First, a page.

I enjoyed reading Sam Goldman’s review of my play Arguing With God. AWG uses familiar stories from the Old Testament to expound a general theory of man. Tribalism (i.e., judging based on tribal membership in lieu of character and accomplishments) seems hard-wired into the species. Every tribe is convinced that its members are a chosen people or a master race anointed to dominate the others, by force and violence if necessary. Unspeakable crimes are committed again and again in the name of a chosen people.

It may always have to be that way, because no one person or persons can alter our DNA. In all places and at all times, people succumb to their lower selves in seeking to gratify cravings for power, fame, sex, money, and certainty. That is why the Bible teaches that what has been done will be done again. There is nothing new under the sun: the strong do what they can, and the weak suffer what they must. All of mankind is made of crooked timber. No person is exempt from original sin. Each of us has the responsibility of managing our lower self as best we can to enable the better angels of our nature to flourish.

The human condition would be the same today even if Moses, David, Solomon, Alexander the Great, Julius Caesar, Cleopatra, Pericles, Socrates, Genghis Khan, Napoleon, David Ben Gurion, Lenin, Stalin, Mao, Hitler, FDR, etc., had never lived. Graveyards are filled with indispensable people. The only thing that has changed from the beginning of time is that occasionally there is greater opportunity among formerly oppressed tribes to get back at their tormentors and practice a dominance of their own.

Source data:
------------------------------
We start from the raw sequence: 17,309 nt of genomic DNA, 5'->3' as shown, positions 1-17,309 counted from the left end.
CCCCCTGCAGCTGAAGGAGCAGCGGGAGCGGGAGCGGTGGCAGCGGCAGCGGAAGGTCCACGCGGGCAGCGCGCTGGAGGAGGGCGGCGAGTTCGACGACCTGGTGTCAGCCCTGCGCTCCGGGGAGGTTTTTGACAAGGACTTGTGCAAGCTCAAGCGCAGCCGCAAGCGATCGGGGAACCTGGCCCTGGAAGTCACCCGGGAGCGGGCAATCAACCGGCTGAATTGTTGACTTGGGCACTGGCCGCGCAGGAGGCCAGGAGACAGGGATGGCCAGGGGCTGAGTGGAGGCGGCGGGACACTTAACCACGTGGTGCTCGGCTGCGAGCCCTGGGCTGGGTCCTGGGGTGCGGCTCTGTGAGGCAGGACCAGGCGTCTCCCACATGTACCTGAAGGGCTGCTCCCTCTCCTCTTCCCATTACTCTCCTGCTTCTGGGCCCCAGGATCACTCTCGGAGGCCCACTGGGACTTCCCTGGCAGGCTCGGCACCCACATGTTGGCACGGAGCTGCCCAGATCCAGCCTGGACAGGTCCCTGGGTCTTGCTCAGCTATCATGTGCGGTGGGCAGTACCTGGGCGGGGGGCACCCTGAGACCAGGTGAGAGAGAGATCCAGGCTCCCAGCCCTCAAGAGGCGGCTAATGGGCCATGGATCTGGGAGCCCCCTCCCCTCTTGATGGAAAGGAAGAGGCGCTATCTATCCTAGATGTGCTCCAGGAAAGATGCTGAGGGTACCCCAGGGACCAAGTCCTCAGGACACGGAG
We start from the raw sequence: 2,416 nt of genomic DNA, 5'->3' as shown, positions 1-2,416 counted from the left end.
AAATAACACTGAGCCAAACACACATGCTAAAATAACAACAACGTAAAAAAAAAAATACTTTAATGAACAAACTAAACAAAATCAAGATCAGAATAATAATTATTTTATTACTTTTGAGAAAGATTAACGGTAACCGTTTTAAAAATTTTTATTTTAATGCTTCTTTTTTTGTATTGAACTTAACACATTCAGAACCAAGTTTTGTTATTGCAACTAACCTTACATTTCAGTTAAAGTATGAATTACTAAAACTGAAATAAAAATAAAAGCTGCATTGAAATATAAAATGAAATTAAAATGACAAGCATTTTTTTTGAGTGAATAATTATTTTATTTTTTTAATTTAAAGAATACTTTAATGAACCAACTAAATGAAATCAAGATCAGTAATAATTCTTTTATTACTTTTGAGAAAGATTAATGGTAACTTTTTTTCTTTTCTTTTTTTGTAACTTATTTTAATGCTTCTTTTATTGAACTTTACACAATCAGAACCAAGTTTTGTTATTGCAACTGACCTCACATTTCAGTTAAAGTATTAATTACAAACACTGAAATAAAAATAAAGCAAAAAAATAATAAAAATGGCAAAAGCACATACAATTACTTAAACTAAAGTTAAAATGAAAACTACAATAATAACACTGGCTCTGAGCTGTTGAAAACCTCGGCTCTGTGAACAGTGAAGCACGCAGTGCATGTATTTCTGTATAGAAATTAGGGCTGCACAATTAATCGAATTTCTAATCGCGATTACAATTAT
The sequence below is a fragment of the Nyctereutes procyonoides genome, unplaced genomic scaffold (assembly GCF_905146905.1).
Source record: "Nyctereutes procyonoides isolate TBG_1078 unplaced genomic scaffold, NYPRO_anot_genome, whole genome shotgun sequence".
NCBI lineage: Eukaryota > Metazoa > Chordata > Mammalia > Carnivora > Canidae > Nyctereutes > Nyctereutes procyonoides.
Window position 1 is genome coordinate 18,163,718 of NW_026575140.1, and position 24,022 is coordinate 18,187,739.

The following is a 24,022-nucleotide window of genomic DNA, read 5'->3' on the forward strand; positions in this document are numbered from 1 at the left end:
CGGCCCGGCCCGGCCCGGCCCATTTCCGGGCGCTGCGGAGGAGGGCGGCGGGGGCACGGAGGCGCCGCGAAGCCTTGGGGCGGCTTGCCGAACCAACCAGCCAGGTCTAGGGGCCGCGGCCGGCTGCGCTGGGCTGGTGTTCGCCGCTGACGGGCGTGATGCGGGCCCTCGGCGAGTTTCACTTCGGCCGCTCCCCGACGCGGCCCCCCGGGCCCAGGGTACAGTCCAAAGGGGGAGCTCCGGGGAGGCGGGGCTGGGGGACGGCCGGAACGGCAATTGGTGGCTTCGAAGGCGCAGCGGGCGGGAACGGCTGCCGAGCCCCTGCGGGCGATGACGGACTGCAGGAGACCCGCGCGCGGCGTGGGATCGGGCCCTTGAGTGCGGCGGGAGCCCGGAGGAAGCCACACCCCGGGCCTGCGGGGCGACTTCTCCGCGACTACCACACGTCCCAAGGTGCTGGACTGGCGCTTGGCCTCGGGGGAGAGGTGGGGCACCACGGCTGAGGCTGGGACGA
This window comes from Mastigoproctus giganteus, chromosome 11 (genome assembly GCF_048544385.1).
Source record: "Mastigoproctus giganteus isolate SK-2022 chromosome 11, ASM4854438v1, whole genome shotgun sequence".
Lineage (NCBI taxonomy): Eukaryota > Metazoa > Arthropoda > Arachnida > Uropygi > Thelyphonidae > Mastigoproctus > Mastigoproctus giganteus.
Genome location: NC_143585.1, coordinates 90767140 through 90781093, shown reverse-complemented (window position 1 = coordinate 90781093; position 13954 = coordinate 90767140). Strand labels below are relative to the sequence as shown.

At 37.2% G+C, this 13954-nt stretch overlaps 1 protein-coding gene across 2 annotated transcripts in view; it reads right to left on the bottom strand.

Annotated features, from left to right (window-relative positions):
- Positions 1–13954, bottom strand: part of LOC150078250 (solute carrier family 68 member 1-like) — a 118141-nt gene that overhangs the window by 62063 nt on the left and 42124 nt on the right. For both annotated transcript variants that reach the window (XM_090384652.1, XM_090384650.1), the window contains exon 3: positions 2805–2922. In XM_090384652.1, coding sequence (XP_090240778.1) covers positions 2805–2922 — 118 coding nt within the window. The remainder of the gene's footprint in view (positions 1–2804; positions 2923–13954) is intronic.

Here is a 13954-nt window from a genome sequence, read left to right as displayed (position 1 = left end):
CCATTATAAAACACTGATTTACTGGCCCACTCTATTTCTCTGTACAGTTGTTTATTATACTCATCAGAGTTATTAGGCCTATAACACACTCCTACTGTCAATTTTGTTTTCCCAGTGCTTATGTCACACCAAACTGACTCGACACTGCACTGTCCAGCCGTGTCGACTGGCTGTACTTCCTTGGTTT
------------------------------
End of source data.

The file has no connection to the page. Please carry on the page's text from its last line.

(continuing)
Even when justified as benefiting the dominated (e.g., the white man’s burden), the ulterior motive of tribal supremacy invariably crushes justice. A life not dedicated to making power subservient to justice is—despite the ultimate futility of the endeavor—not worth living. The striving for justice is the only thing that distinguishes civilization from savagery. Here and there, civilization may temporarily overcome or domesticate tribalism. As Macbeth said, it prevents man from becoming nothing more than a walking shadow, a poor player who struts and frets his hour upon the stage, and then is heard no more, a tale told by an idiot, full of sound and fury signifying nothing.

Judaism and Christianity inventively remake Yahweh into the universal God. But Yahweh in the Old Testament speaks and acts as a tribal God and creates a tribal people. In AWG, Yahweh symbolizes limitless power wielded by contemporary presidents of the United States. For three generations, American presidents have conducted presidential wars in the name of the American people. For five generations, Americans have been told that we’re “good guys” who have been chosen to wage war against “bad guys.” AWG shows the toxic combination of unlimited presidential power and the chosen-people narrative. The United States will be fighting endless wars until it breaks with this Old Testament foreign policy and embraces our founders’ understanding that going abroad in search of monsters to destroy will result in ruination. 

John B. Henry’s Arguing With God will be onstage at 7 p.m. November 29 at the Women’s National Democratic Club in Washington, DC.